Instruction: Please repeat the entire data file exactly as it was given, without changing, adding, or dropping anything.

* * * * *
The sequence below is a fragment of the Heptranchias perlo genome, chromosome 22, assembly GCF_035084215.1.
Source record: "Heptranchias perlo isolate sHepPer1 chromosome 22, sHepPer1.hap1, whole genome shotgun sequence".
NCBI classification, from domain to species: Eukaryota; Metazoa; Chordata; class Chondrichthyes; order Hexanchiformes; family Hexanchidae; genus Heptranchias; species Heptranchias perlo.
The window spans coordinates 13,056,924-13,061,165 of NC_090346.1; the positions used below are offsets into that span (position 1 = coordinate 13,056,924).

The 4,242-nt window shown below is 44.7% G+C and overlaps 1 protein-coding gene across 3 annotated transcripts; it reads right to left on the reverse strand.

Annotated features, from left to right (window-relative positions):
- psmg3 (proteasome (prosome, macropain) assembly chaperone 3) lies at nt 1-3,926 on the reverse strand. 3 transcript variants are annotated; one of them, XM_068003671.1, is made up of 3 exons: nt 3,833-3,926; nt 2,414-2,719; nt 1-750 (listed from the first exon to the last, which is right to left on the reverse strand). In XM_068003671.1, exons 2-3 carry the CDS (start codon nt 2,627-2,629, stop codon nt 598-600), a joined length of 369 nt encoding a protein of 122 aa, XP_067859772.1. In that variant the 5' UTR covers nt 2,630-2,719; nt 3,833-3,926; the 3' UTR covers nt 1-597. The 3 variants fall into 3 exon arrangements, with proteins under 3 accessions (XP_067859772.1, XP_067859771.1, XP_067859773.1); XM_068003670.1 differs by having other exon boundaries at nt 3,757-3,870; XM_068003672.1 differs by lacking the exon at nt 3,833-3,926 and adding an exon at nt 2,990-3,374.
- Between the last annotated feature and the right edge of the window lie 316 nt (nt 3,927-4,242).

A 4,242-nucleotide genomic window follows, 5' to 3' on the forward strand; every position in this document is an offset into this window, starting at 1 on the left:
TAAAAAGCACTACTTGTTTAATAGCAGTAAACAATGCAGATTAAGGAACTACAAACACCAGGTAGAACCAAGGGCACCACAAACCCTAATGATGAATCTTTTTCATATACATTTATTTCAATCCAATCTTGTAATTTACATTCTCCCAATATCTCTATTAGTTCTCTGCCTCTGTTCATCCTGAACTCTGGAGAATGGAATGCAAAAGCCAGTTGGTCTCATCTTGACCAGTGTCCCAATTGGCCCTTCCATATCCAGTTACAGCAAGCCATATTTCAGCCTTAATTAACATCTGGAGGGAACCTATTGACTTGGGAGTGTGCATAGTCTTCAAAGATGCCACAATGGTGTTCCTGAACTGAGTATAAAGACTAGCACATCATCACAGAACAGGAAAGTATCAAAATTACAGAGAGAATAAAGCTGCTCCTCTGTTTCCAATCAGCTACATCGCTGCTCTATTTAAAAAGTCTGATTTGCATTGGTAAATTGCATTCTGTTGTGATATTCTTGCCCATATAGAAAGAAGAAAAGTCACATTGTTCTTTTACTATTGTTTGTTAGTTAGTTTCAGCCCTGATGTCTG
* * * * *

The sequence below is a fragment of the Heptranchias perlo genome, chromosome 22, assembly GCF_035084215.1.
Source record: "Heptranchias perlo isolate sHepPer1 chromosome 22, sHepPer1.hap1, whole genome shotgun sequence".
NCBI classification, from domain to species: Eukaryota; Metazoa; Chordata; class Chondrichthyes; order Hexanchiformes; family Hexanchidae; genus Heptranchias; species Heptranchias perlo.
The window spans coordinates 13,056,924-13,061,165 of NC_090346.1; the positions used below are offsets into that span (position 1 = coordinate 13,056,924).

The 4,242-nt window shown below is 44.7% G+C and overlaps 1 protein-coding gene across 3 annotated transcripts; it reads right to left on the reverse strand.

Annotated features, from left to right (window-relative positions):
- psmg3 (proteasome (prosome, macropain) assembly chaperone 3) lies at nt 1-3,926 on the reverse strand. 3 transcript variants are annotated; one of them, XM_068003671.1, is made up of 3 exons: nt 3,833-3,926; nt 2,414-2,719; nt 1-750 (listed from the first exon to the last, which is right to left on the reverse strand). In XM_068003671.1, exons 2-3 carry the CDS (start codon nt 2,627-2,629, stop codon nt 598-600), a joined length of 369 nt encoding a protein of 122 aa, XP_067859772.1. In that variant the 5' UTR covers nt 2,630-2,719; nt 3,833-3,926; the 3' UTR covers nt 1-597. The 3 variants fall into 3 exon arrangements, with proteins under 3 accessions (XP_067859772.1, XP_067859771.1, XP_067859773.1); XM_068003670.1 differs by having other exon boundaries at nt 3,757-3,870; XM_068003672.1 differs by lacking the exon at nt 3,833-3,926 and adding an exon at nt 2,990-3,374.
- Between the last annotated feature and the right edge of the window lie 316 nt (nt 3,927-4,242).

A 4,242-nucleotide genomic window follows, 5' to 3' on the forward strand; every position in this document is an offset into this window, starting at 1 on the left:
TAAAAAGCACTACTTGTTTAATAGCAGTAAACAATGCAGATTAAGGAACTACAAACACCAGGTAGAACCAAGGGCACCACAAACCCTAATGATGAATCTTTTTCATATACATTTATTTCAATCCAATCTTGTAATTTACATTCTCCCAATATCTCTATTAGTTCTCTGCCTCTGTTCATCCTGAACTCTGGAGAATGGAATGCAAAAGCCAGTTGGTCTCATCTTGACCAGTGTCCCAATTGGCCCTTCCATATCCAGTTACAGCAAGCCATATTTCAGCCTTAATTAACATCTGGAGGGAACCTATTGACTTGGGAGTGTGCATAGTCTTCAAAGATGCCACAATGGTGTTCCTGAACTGAGTATAAAGACTAGCACATCATCACAGAACAGGAAAGTATCAAAATTACAGAGAGAATAAAGCTGCTCCTCTGTTTCCAATCAGCTACATCGCTGCTCTATTTAAAAAGTCTGATTTGCATTGGTAAATTGCATTCTGTTGTGATATTCTTGCCCATATAGAAAGAAGAAAAGTCACATTGTTCTTTTACTATTGTTTGTTAGTTAGTTTCAGCCCTGATGTCTG